Maria Stenzel/National Geographic Creative

Emperor penguins dive under a breathing hole in the Antarctic sea ice, which provides a platform for marine life.

Learn how Antarctic life evolved and survived. Antarctic ecosystems were long thought of as young, simple, species-poor and isolated. In the past decade a different picture has emerged. Some taxa, such as marine worms (polychaetes) and crustaceans (isopods and amphipods) are highly diverse, and connections between species on the continent, neighbouring islands and the deep sea are greater than thought. Molecular studies reveal that nematodes, mites, midges and freshwater crustaceans survived past glaciations.

To forecast responses to environmental change we need to learn how past events have driven diversifications and extinctions. What are the genomic, molecular and cellular bases of adaptation? How do rates of evolution in the Antarctic compare with elsewhere? Are there irreversible environmental thresholds? And which species respond first?

Observe space and the Universe. The dry, cold and stable Antarctic atmosphere creates some of the best conditions on Earth for observing space. Lakes beneath Antarctic glaciers mimic conditions on Jupiter and Saturn's icy moons, and meteorites collected on the continent reveal how the Solar System formed and inform astrobiology.

We have limited understanding of high-energy particles from solar flares that are funnelled to the poles along the Earth's magnetic field lines. What is the risk of solar events disrupting global communications and power systems? Can we prepare for them and are they predictable?

“Maximizing scientific return while minimizing the human footprint should be the goal.”

Recognize and mitigate human influences. Forecasts of human activities and their impacts on the region are required for effective Antarctic governance and regulation. Natural and human impacts must be disentangled. How effective are current regulations in controlling access? How do global policies affect people's motivations to visit the region? How will humans and pathogens affect and adapt to Antarctic environments? What is the current and potential value of Antarctic ecosystem services and how can they be preserved?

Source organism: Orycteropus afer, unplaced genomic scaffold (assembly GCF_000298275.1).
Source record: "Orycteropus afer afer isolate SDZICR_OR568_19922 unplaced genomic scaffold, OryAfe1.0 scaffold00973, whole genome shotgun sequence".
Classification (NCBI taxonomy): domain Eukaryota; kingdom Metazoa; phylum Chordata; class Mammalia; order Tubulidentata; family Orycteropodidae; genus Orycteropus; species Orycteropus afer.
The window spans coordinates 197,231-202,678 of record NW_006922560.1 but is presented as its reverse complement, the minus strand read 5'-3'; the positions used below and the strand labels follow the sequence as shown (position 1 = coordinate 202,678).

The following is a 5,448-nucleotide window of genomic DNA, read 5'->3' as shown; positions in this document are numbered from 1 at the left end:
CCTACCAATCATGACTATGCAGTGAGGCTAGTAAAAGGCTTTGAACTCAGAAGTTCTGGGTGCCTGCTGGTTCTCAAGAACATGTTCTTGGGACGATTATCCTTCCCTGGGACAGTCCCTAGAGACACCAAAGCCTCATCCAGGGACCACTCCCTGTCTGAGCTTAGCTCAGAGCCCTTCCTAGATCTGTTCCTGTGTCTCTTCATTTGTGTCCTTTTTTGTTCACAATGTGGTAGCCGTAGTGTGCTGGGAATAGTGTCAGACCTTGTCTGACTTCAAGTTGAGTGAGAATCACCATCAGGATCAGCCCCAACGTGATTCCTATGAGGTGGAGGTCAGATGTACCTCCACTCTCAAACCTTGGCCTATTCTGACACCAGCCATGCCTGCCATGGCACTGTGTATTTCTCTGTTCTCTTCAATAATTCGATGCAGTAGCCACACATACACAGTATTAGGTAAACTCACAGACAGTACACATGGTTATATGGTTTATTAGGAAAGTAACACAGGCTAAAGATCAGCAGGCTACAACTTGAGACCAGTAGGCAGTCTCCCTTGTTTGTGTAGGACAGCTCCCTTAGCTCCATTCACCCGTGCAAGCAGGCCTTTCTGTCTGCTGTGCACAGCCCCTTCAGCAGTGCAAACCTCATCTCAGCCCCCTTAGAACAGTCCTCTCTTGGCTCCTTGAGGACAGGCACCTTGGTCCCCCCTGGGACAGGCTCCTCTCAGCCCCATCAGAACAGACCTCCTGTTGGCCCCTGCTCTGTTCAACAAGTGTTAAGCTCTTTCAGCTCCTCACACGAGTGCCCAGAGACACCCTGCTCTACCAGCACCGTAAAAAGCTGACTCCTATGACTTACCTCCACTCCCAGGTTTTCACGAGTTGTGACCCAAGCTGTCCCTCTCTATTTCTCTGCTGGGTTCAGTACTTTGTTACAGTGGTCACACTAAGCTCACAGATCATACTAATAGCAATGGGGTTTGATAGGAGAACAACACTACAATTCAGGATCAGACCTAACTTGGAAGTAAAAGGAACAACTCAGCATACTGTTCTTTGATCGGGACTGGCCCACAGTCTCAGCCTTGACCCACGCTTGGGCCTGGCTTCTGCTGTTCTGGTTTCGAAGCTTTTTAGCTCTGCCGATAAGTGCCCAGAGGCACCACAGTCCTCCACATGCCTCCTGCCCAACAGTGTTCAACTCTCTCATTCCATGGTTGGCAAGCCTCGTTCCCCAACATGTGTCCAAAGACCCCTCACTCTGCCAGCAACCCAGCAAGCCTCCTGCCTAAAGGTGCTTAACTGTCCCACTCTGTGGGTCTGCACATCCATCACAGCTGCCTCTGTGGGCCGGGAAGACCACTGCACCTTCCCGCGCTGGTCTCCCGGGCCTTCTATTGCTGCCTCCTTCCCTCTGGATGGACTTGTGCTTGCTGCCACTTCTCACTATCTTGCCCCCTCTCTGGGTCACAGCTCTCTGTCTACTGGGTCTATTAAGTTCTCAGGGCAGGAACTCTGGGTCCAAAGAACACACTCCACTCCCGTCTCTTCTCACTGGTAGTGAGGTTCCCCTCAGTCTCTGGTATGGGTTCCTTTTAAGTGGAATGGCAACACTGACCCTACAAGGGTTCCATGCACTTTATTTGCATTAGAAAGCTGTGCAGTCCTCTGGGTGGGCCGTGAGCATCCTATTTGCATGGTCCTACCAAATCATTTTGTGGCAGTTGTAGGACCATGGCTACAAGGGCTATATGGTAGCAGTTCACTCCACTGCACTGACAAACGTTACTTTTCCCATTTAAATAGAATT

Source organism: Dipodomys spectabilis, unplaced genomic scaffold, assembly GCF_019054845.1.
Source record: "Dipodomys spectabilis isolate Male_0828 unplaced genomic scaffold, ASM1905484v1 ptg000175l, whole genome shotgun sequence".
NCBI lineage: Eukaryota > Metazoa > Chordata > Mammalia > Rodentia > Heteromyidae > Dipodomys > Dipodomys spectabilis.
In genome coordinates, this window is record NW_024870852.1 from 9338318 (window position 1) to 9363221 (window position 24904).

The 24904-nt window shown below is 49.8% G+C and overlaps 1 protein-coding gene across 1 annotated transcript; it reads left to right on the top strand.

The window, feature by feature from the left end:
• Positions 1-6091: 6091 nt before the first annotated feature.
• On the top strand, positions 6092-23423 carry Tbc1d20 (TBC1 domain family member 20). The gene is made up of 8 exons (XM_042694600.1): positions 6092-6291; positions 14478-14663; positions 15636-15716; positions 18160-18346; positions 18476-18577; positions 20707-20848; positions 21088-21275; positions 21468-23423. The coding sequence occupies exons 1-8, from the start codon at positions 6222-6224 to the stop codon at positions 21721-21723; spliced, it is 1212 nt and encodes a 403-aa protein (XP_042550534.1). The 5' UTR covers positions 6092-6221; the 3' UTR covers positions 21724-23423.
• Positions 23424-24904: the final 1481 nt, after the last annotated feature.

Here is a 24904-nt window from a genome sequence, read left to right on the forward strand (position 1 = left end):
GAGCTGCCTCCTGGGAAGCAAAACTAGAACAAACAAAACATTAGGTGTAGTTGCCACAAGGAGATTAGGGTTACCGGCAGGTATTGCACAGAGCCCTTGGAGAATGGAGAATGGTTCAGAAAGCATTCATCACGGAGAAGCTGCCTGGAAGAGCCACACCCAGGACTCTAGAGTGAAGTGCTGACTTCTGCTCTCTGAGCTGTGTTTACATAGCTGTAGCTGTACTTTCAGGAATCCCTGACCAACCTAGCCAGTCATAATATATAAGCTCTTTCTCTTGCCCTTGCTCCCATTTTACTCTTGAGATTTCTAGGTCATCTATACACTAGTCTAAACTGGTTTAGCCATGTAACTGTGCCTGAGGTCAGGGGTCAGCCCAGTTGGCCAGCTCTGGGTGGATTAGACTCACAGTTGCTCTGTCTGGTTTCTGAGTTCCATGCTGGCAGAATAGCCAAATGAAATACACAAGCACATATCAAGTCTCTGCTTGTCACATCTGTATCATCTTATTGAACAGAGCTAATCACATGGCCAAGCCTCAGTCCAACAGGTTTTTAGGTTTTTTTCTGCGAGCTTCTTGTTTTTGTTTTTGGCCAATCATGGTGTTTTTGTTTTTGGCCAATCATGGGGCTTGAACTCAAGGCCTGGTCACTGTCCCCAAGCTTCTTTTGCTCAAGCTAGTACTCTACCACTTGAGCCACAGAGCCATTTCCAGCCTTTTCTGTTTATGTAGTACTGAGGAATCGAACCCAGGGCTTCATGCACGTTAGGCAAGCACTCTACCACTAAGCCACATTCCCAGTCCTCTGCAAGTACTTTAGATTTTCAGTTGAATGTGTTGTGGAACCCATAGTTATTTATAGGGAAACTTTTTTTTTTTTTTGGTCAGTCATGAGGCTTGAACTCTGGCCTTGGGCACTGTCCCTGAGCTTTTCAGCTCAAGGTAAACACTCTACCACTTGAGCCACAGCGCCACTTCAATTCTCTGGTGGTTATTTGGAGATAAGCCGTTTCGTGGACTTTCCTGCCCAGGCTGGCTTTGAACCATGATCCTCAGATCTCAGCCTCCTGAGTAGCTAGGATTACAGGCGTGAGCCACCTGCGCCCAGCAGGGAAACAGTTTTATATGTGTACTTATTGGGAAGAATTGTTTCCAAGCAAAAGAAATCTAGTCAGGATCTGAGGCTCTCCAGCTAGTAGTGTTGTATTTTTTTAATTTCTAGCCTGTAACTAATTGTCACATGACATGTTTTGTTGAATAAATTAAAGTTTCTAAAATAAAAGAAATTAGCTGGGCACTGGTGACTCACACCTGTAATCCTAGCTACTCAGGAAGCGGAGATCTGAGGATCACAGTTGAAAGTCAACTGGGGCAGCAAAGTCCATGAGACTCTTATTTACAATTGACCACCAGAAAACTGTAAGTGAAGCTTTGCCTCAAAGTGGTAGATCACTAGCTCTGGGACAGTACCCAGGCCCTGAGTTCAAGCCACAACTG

Challenging environment

Answering these many questions will require sustained and stable funding; access to all of Antarctica throughout the year; application of emerging technologies; strengthened protection of the region; growth in international cooperation; and improved communication among all interested parties.

Antarctic programmes are sensitive to budget uncertainties and disruptions. In the past year, US projects were deferred, delayed or reduced in scale because of the US government shutdown in October 2013. Other national programmes suffered budget cuts stemming from the economic slowdown. High fuel prices and diversions for a major search and rescue mission hindered some. Decades-long projects are difficult to sustain given short grant cycles.

Postponed projects and lost field seasons leave gaps — a missing year of data for an ice-sheet study or biodiversity monitoring is irreplaceable. Faced with such uncertainties and hurdles, and with laboratories and students to support, some Antarctic researchers choose to leave the field. This also jeopardizes the recruitment and retention of the next generation of researchers.

Access to locations needed for science is limiting. Much of the continent and the Southern Ocean remain unexplored, and most scientists visit for a only few months each year. Researchers will need to develop autonomous vehicles and observatories that can reach remote locations such as beneath ice shelves, the deep sea and under ice sheets. Miniaturized sensors deployable on floats, animals and ice tethers must be able to acquire or transmit data for months or years.

A wider range of satellite-borne sensors is needed to continuously observe the entire region. Expanded aircraft-based geophysical surveys are needed to access the continental interior and ice margins. Advanced biogeochemical and biological sensors will be crucial for establishing regional patterns. Databases and repositories that can handle vast quantities of genomic and biodiversity information will be essential.

Future data sets will require high-speed and high-volume communications over great distances. Reliable sources of energy to power remote observatories and better ways to store and uplink data will be needed. Improved computer models are essential for portraying the highly interconnected Antarctic and Earth system if we are to improve forecasts.

Antarctica's environmental-protection measures must be strengthened3, 4. More scientists will need to visit, and tourist numbers have almost tripled in the past decade to more than 34,000 a year plus support personnel. This growth increases the risk of introducing non-indigenous species and the likelihood of fuel spills that we are ill-equipped to respond to effectively3, 5.

The Antarctic Treaty System, which is responsible for governance of the region, is being tested by mounting environmental pressures and economic interests3, 6. The establishment of marine protected areas, international regulation of tourism, assessing financial penalties for environmental damage and regulating bioprospecting have proved difficult to resolve. An integrated strategy for Antarctic environmental management is essential4.